Week in Review


Remember the computer glitches and delays from this past summer? They’re back! Reuters reports thousands of passengers faced delays worldwide after a United Airlines computer glitch late Thursday night. According to The Independent, the problem was resolved as of 3 a.m. ET, but led to the delay of at least 60 flights.

Bloomberg states airlines are turning to the US government for antitrust immunity to retrieve $3.8 billion trapped in Venezuela. Venezuelan officials are preventing revenue from past ticket sales from leaving the country, prompting airlines to look for alternative solutions.

UK tourism saw a record month in July, with 3.8 million people visiting Great Britain throughout the month and spending more than $3.05 billion USD. TravelPulse reports the record month is undoubtedly a result of the fall of the pound following Brexit. Buying Business Travel finds some UK airports are offering less than one euro to the pound, charging travelers as much as 26 percent commission.

According to Bloomberg, Britain announced an agreement to more than double the number of flights allowed to operate between UK cities and China. The deal will enable carriers to fly a combined 100 weekly roundtrips instead of just 40 currently. The same source reports a record number of Chinese tourists are visiting Australia, prompting Qantas Airways to resume daily flights between Sydney and Beijing for the first time since the global financial crisis. In other regional news, three of China’s largest cities plan to limit the pool of drivers for ride-sharing services. Skift claims the proposals would rule out more than 80 percent of ride-sharing service Didi’s cars in Shanghai alone.

USA TODAY reports Qatar Airways and Boeing have finalized an aircraft deal worth $18.6 billion involving 100 aircraft. The deal is estimated to support around 104,000 jobs. Business Traveler shares China’s Southern Airlines has also finalized a deal with Boeing for 12 787-9 Dreamliners, adding to their fleet of 700 aircraft.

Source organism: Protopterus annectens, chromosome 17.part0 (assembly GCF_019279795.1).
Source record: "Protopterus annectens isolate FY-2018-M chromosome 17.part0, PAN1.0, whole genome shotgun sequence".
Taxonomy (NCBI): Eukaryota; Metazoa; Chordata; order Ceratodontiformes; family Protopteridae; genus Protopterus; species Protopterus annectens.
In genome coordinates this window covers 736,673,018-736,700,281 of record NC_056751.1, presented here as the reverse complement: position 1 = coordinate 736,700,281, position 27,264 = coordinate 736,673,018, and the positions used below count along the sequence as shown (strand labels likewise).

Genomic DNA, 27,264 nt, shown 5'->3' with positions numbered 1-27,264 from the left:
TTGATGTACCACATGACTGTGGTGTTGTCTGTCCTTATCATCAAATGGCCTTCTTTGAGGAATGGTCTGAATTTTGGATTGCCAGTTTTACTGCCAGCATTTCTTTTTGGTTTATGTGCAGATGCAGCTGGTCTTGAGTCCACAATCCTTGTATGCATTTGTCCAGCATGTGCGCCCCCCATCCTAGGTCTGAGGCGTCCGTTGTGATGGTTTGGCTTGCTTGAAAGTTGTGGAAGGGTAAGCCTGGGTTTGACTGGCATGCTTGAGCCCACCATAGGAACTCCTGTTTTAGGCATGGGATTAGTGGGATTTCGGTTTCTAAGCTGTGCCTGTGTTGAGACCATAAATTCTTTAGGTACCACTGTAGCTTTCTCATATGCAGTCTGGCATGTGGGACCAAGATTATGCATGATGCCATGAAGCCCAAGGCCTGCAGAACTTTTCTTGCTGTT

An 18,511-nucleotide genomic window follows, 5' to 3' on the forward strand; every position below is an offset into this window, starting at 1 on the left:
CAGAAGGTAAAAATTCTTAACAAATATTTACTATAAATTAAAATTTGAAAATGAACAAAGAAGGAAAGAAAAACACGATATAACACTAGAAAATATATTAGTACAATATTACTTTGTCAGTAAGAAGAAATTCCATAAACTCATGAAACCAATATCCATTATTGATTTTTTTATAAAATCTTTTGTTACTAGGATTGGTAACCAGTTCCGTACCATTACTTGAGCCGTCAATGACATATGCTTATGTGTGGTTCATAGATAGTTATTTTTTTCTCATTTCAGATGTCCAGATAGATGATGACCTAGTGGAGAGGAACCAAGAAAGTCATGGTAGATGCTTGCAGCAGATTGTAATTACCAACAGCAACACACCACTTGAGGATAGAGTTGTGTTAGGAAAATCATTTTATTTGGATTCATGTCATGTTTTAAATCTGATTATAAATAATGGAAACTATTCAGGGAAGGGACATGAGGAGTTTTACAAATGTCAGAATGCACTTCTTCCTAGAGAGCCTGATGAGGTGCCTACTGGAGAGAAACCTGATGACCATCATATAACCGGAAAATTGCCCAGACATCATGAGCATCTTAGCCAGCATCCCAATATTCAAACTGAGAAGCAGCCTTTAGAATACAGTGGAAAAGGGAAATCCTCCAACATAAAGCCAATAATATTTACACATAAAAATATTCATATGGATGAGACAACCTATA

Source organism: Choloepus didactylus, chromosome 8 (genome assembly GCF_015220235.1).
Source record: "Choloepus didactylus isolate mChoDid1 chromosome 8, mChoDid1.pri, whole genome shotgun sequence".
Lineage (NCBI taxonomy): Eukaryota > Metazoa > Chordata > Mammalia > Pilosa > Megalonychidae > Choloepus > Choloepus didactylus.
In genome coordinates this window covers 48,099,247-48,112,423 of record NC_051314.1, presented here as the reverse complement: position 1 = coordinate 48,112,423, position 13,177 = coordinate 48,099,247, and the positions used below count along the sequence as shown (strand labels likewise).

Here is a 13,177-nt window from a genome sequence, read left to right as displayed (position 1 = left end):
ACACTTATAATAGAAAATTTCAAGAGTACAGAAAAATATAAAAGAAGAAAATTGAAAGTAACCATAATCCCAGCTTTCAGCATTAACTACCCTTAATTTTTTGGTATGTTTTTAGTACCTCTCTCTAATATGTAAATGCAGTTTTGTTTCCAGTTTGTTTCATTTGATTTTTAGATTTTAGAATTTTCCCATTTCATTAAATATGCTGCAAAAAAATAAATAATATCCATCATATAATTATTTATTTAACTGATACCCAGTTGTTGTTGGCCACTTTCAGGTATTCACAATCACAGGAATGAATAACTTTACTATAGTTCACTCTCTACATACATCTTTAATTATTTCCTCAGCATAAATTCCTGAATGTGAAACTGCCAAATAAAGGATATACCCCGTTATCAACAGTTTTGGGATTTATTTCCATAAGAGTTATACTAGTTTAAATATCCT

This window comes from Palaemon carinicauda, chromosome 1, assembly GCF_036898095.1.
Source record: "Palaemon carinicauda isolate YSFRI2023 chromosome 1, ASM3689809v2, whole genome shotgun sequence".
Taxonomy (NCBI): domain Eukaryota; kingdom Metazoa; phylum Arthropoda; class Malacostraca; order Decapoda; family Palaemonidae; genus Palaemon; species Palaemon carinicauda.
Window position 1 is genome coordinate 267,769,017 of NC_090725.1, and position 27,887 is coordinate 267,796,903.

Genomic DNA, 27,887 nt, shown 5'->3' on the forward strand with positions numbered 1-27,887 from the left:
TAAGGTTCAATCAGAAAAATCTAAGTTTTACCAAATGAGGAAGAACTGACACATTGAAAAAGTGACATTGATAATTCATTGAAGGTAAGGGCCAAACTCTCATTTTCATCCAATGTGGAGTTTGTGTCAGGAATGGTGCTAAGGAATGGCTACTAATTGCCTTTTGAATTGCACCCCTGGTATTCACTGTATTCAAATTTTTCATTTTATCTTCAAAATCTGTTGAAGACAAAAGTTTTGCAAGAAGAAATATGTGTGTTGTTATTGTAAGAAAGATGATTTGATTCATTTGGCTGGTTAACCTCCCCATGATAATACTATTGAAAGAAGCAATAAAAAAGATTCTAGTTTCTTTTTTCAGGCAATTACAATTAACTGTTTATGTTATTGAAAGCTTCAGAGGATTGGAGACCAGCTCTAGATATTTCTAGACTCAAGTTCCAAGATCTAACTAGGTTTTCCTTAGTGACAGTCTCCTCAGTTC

Flight schedules resumed as normal this week following the aftermath of Hurricane Matthew in Florida and the coastal Southeast region. USA TODAY notes airlines canceled nearly 5,000 flights spanning from Wednesday to Sunday. According to Business Traveller, London City Airport introduced full-body scanners with an open plan design that allow for quick screening processes.

Business Insider shares findings from a data research firm that suggests Airbnb is not hurting the hotel industry after all. The data finds Airbnb has more than double the listings than Marriott and Hilton combined, but it’s not replacing hotels. Those who stay in an Airbnb listing are looking for a different experience than those who choose to stay in hotels.

According to Tnooz, Marriott unveiled a hotel-based innovation lab in Charlotte, North Carolina to test products and services like keyless entry. Skift notes Marriott intends to use “Beta Buttons” to collect guest feedback on concepts that will define the future of the industry. The buttons will be placed next to new concepts throughout the hotel, and guests will be able to express their approval by touching the button to signify a “like.”

Booking.com is launching a new loyalty program for business travelers that offers 10 percent discounts on certain hotels in addition to other perks, reports Skift. Booking.com also recently launched a service intended to cater to business travelers whose companies lack a formal travel policy.

Your list for this week:

Top 5 Hotel Apps to Download for Business Travel

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